The presumption of innocence and its importance in a just and decent society is not as well understood or zealously championed as it should be.
Worse, some citizens who would deny others the presumption of innocence show deeper flaws. They make themselves candidates for deportation by wanting to weaken the All Black team.
This is tantamount to treason, and would be treason, if Alf had his say in definining this very serious offence against the state. Every self-respecting Kiwi should have a powerful urge to see the crap beaten out of the Springboks on the rugby field.
Any hint of this urge being diluted should disqualify people from citizenship.
Alf makes these observations on reading that:
The mother of a young man allegedly assaulted in a pub carpark by new All Black “superman” Rene Ranger is stunned he has been picked to play in tonight’s test against the Springboks.
Her 26-year-old son lost two front teeth, needed stitches to his forehead and injured his knee in an alleged assault in Mangawhai, north of Auckland, last August.
The Weekend Herald tried to contact this bloke yesterday, we are told, but he could not be reached because he was working out of cellphone coverage.
But his mother expressed her disgust to the Weekend Herald at Ranger’s selection despite the alleged attack.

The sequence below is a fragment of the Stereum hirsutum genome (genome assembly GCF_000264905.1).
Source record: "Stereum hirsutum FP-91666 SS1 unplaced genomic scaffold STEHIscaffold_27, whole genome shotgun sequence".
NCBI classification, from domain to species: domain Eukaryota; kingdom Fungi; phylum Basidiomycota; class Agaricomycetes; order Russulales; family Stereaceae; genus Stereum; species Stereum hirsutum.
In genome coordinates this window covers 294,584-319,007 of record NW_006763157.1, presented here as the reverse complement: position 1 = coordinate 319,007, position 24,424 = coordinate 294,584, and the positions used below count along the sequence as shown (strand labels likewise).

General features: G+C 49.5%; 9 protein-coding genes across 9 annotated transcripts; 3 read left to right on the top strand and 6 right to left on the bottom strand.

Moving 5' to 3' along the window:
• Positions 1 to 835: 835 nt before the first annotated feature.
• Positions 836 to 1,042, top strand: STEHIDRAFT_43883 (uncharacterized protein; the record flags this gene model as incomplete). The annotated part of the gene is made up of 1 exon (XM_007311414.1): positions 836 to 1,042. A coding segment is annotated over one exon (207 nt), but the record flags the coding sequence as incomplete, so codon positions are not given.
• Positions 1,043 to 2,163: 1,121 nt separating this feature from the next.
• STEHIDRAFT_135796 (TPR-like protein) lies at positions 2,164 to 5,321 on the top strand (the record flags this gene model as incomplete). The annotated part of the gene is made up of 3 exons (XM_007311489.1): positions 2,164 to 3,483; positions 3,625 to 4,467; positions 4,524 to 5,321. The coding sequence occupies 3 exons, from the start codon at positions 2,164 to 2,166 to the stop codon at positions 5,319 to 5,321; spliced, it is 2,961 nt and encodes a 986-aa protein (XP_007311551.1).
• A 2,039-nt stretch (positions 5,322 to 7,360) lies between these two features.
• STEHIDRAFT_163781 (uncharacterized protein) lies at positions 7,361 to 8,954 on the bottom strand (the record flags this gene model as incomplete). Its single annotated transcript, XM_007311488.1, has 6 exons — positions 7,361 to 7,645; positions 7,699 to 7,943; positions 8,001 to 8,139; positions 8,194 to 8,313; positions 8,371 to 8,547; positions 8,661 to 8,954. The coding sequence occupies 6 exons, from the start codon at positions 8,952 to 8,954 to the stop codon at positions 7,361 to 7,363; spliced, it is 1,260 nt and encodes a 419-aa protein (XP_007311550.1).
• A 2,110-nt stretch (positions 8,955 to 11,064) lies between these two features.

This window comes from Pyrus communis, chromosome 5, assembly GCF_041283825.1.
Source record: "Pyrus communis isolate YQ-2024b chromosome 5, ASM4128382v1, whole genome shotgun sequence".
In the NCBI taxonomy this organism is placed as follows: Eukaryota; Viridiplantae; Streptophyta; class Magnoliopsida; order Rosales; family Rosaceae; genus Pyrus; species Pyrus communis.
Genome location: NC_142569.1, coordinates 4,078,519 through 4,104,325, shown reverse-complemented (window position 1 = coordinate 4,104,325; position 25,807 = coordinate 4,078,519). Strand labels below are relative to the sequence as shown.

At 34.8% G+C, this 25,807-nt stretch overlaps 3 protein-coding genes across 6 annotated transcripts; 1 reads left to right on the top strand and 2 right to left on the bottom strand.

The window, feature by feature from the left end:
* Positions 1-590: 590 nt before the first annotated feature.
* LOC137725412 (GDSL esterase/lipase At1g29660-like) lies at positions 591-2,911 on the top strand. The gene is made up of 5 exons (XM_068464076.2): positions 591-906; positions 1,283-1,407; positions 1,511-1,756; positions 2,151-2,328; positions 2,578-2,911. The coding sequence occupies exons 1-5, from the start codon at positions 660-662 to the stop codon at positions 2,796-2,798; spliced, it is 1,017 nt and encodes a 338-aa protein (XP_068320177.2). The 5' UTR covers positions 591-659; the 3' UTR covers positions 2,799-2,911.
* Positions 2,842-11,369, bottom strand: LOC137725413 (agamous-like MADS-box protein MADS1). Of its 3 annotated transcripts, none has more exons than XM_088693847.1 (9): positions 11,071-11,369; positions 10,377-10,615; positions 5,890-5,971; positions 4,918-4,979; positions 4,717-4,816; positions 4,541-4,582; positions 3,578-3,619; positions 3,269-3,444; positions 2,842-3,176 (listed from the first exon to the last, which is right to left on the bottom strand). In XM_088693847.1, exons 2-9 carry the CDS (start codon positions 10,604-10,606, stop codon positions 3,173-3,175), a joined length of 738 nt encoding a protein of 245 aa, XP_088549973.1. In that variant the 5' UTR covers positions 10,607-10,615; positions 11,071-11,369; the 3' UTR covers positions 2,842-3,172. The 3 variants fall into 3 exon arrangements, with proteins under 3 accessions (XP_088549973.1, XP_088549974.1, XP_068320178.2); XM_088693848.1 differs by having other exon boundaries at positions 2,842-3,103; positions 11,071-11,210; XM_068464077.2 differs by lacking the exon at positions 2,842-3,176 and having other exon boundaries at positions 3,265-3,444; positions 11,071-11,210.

“I just didn’t think you would let somebody in that team after [what’s happened], but obviously other people think otherwise,” she said.
“I was a little pissed off when I found out this morning.”
Hence she makes herself a candidate for immediate exiling.
Alf is pleased to report the Rugby Union has defended Ranger’s selection.
Anyone who is before the courts is presumed innocent until proven guilty and we as employers must leave the judicial process to run its course,” said acting chief executive Neil Sorensen.
“That applies to rugby players just as it does to nearly every other employee.”
And as the Weekend Herald reports, Ranger has impressed selectors with his Super 14 form.
This week, assistant coach Wayne Smith used the label “superman” to describe the 23-year-old’s “exceptional” fitness test results.
If there is anything to complain about here, it is that the wheels of justice move slowly. Too slowly.
Ranger must wait till November before he goes on trial in the Whangarei District Court charged with injuring with intent to injure in relation to the alleged assault.
Alf has no idea of what happened to result in Ranger’s arrest.
But he would like to think that an All Black capable of knocking out a few teeth is just the ticket for dealing with the Boks.
If we don’t do it to the Springboks – preferably without being spotted by referees or TV cameras – you can be damned sure they will do it to us.
Alf was a great supporter of the selectors’ decision back in 1956 (ah, they were the days) when we brought Kevin Skinner out of retirement to deal to the boisterous South African buggers in the front row of the scrum.
Skinner knew how to handle himself and do a mischief to the good health of the Boks. He was a former boxer.
We won the series, and that’s about all that matters, really.
Besides upholding the presumption of innocence, of course.